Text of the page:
Police Dispatcher Career Profile

Job Duties and Salary Outlook

Police dispatcher sitting at a dispatch console
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We've all been in traffic somewhere when a police car goes speeding by with lights flashing and sirens blaring. If you're like most of us, you've probably wondered where they were going. But have you ever wondered who sent them zipping down that highway in the first place? How did they know they were needed? A police dispatcher directed them. The job of a police dispatcher is an often overlooked but no less important role within the field of law enforcement.

What Does a Police Dispatcher Do?

Make no mistake, working as a dispatcher can be incredibly stressful. Dispatchers are often responsible for doing double duty as 911 operators. They take calls for service then send law enforcement to the scene. Dispatchers are often the first point of contact for people in desperate need of help, people who may not even be coherent when they make the call. But dispatchers have to remain calm and keep their wits about them no matter how bad the situation sounds. They have to make sense of what the caller is dealing with so they can make sure people get the exact emergency services they need.

The job of a police dispatcher often includes:

  • Monitoring and recording the location of on-duty police officers
  • Taking both 911 and non-emergency calls for service
  • Performing driver's license and wanted person queries
  • Assigning case numbers and recording case notes
  • Using computers and computer-aided dispatch
  • Monitoring police radio traffic
  • Operating police radios
  • Dispatching patrol officers to calls for service
  • Providing assistance to officers by contacting other services as needed

Police dispatchers must be able to multitask and deal effectively with different personality types. They must remain in control of their own emotions so they can help victims remain calm.

You've probably heard stories of dispatchers walking people through CPR over the phone, talking calmly to those who have reported gruesome tragedies, and even talking people out of committing suicide. In these and many other circumstances, dispatchers may find themselves as long-distance lifesavers.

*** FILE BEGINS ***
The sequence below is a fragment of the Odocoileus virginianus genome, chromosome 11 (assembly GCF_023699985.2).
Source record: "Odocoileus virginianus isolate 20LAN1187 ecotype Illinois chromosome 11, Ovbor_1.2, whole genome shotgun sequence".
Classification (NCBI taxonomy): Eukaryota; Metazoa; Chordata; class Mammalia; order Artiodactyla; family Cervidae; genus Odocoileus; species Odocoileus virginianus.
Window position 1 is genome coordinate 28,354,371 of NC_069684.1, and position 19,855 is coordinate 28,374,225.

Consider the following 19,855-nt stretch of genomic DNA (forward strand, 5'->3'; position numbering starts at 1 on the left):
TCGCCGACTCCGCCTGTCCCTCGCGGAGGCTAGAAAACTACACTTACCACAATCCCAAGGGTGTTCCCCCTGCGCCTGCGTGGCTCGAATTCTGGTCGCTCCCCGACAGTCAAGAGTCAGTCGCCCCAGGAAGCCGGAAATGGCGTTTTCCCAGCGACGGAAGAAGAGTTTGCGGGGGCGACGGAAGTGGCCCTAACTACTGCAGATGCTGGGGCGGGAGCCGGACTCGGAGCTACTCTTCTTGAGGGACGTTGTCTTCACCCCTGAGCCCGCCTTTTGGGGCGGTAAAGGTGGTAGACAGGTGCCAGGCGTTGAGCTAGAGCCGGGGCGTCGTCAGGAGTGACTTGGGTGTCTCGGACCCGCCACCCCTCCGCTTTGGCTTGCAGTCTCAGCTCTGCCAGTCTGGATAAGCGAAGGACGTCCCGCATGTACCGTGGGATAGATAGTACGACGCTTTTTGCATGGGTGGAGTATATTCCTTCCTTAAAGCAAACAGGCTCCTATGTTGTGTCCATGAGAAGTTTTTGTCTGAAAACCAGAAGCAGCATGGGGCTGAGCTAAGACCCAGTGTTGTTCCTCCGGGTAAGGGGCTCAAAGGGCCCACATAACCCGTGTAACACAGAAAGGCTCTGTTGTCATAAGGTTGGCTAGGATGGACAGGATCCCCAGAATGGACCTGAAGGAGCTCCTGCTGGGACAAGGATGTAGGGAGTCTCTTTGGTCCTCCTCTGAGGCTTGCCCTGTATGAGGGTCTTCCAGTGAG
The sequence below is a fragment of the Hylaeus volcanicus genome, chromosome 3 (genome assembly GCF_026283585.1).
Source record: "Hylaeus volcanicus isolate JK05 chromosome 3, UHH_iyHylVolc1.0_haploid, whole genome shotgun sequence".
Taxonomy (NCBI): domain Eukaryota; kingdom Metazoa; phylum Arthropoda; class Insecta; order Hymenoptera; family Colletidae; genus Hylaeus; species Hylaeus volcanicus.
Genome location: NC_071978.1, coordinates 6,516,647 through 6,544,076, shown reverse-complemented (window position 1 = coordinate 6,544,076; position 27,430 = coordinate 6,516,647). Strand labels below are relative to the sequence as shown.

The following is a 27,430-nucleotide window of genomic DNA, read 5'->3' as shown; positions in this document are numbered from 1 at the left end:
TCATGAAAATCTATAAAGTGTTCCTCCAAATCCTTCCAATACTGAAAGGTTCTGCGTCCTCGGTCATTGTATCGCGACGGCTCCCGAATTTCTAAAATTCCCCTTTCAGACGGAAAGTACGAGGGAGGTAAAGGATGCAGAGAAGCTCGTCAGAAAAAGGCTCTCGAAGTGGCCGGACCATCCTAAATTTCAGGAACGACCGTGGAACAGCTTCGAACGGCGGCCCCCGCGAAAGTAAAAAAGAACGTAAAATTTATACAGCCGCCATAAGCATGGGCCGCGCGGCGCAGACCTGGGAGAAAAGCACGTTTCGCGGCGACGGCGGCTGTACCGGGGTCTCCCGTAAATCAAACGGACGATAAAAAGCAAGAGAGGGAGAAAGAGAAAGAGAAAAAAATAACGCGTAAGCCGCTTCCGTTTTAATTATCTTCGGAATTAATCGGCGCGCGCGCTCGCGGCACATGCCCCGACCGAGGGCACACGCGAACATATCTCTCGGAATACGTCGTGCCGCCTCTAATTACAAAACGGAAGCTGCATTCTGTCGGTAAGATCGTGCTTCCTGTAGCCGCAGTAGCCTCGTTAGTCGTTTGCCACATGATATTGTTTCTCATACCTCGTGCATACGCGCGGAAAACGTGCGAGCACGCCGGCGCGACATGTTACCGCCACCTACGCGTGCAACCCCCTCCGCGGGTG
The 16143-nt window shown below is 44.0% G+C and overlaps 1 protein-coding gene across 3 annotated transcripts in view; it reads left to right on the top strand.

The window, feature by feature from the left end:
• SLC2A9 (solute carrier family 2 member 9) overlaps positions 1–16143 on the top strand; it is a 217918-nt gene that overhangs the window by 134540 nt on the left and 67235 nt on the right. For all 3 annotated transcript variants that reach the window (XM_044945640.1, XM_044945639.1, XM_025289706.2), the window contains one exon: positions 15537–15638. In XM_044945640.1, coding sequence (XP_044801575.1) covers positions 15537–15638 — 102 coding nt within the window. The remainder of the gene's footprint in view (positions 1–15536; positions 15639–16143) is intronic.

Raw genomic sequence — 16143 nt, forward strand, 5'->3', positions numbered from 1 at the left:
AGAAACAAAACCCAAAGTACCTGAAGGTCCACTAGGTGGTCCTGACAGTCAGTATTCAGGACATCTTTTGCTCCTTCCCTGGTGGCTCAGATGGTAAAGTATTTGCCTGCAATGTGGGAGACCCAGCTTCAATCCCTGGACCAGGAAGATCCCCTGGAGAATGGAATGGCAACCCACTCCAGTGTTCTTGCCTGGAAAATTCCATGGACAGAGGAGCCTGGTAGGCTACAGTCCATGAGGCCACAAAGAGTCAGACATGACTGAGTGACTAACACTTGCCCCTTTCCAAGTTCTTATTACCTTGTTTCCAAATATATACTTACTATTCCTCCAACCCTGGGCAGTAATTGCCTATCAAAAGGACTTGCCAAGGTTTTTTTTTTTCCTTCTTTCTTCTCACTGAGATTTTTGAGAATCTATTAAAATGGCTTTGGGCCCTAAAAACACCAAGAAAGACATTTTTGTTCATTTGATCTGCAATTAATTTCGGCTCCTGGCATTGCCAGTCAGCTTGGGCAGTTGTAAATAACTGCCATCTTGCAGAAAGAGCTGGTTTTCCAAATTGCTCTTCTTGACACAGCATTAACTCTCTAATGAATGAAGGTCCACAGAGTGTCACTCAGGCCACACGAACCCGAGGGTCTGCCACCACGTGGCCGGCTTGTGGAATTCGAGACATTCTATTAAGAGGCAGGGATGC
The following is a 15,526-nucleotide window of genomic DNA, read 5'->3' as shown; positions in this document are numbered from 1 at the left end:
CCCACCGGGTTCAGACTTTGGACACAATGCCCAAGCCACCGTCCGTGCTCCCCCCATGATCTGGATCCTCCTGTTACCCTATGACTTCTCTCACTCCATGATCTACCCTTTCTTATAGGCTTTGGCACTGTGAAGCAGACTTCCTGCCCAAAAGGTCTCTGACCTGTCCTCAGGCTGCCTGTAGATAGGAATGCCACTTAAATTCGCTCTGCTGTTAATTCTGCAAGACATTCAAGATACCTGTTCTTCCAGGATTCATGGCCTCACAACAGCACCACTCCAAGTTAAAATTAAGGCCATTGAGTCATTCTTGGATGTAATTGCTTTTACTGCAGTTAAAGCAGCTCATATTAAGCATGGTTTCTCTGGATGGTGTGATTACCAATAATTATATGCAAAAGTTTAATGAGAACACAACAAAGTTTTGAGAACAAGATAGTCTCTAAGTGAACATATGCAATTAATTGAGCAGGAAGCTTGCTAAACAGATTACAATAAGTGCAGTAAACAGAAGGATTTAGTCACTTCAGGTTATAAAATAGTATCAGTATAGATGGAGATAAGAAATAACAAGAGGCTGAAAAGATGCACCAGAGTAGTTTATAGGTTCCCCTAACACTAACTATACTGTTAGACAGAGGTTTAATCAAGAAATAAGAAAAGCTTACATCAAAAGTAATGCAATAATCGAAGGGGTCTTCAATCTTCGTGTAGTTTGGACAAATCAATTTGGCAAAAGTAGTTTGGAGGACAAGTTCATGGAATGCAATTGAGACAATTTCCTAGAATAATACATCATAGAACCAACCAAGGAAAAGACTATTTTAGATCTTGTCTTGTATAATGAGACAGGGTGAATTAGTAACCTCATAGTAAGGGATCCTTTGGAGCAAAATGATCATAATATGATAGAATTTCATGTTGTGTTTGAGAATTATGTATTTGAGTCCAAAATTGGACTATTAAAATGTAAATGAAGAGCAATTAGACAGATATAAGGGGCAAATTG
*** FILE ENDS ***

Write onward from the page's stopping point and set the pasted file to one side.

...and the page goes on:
What Education or Skills Do You Need to Be a Police Dispatcher?

A high school diploma is typically the only formal education required to become a dispatcher. Experience working with other people, especially in customer service-related industries, is very helpful. Strong communications skills are a must, as well as the ability to speak clearly and coherently.

As technology is used more and more in law enforcement, dispatchers must be proficient on a computer and must learn some complicated programs. Police dispatchers and 911 operators use computer-aided dispatch programs to help keep track of calls and assign case numbers.

Job Growth and Salary Outlook for Police Dispatchers

The Bureau of Labor Statistics indicates that jobs for police, fire and ambulance dispatchers will decline by about 3 percent by 2024. Advances in emergency technology are slowly taking over some of a dispatcher's job duties, but turnover is always an issue in such a stressful position so job openings do become available. There were 102,000 dispatcher positions available in the U.S. in 2014 and this is expected to decline by about 3,000 jobs by 2024.

The median salary for dispatchers was $38,010 in 2015, a little over $18 an hour.

Is a Career as a Police Dispatcher Right for You?

Anyone looking to become a dispatcher should have a strong desire to help others, a strong ability to multitask, and a thick skin to be able to remain calm and deal with people who are in their greatest moments of need and distress.

Landing a job as a police dispatcher can be a great entry point for other work in criminology, or you can spend a full career in dispatch. In either case, working as a dispatcher is a great way to serve your community and help other people.